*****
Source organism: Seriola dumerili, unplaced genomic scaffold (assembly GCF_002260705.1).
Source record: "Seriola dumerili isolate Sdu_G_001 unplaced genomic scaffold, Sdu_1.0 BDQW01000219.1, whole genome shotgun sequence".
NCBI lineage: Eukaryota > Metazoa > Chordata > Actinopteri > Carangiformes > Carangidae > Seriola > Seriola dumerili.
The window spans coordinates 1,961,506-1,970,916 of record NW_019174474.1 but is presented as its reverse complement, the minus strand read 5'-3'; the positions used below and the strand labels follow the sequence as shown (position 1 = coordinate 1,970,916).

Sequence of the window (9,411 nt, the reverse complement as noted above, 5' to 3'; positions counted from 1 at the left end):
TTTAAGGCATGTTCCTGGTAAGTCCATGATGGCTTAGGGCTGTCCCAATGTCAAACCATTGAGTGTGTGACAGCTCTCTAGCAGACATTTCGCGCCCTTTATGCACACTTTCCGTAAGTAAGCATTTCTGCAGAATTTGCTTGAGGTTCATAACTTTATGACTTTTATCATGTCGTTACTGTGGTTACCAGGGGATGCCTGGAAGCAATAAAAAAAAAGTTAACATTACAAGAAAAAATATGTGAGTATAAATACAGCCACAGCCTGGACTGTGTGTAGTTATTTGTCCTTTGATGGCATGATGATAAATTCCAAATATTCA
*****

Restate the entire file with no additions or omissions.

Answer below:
Source organism: Seriola dumerili, unplaced genomic scaffold (assembly GCF_002260705.1).
Source record: "Seriola dumerili isolate Sdu_G_001 unplaced genomic scaffold, Sdu_1.0 BDQW01000219.1, whole genome shotgun sequence".
NCBI lineage: Eukaryota > Metazoa > Chordata > Actinopteri > Carangiformes > Carangidae > Seriola > Seriola dumerili.
The window spans coordinates 1,961,506-1,970,916 of record NW_019174474.1 but is presented as its reverse complement, the minus strand read 5'-3'; the positions used below and the strand labels follow the sequence as shown (position 1 = coordinate 1,970,916).

Sequence of the window (9,411 nt, the reverse complement as noted above, 5' to 3'; positions counted from 1 at the left end):
TTTAAGGCATGTTCCTGGTAAGTCCATGATGGCTTAGGGCTGTCCCAATGTCAAACCATTGAGTGTGTGACAGCTCTCTAGCAGACATTTCGCGCCCTTTATGCACACTTTCCGTAAGTAAGCATTTCTGCAGAATTTGCTTGAGGTTCATAACTTTATGACTTTTATCATGTCGTTACTGTGGTTACCAGGGGATGCCTGGAAGCAATAAAAAAAAAGTTAACATTACAAGAAAAAATATGTGAGTATAAATACAGCCACAGCCTGGACTGTGTGTAGTTATTTGTCCTTTGATGGCATGATGATAAATTCCAAATATTCA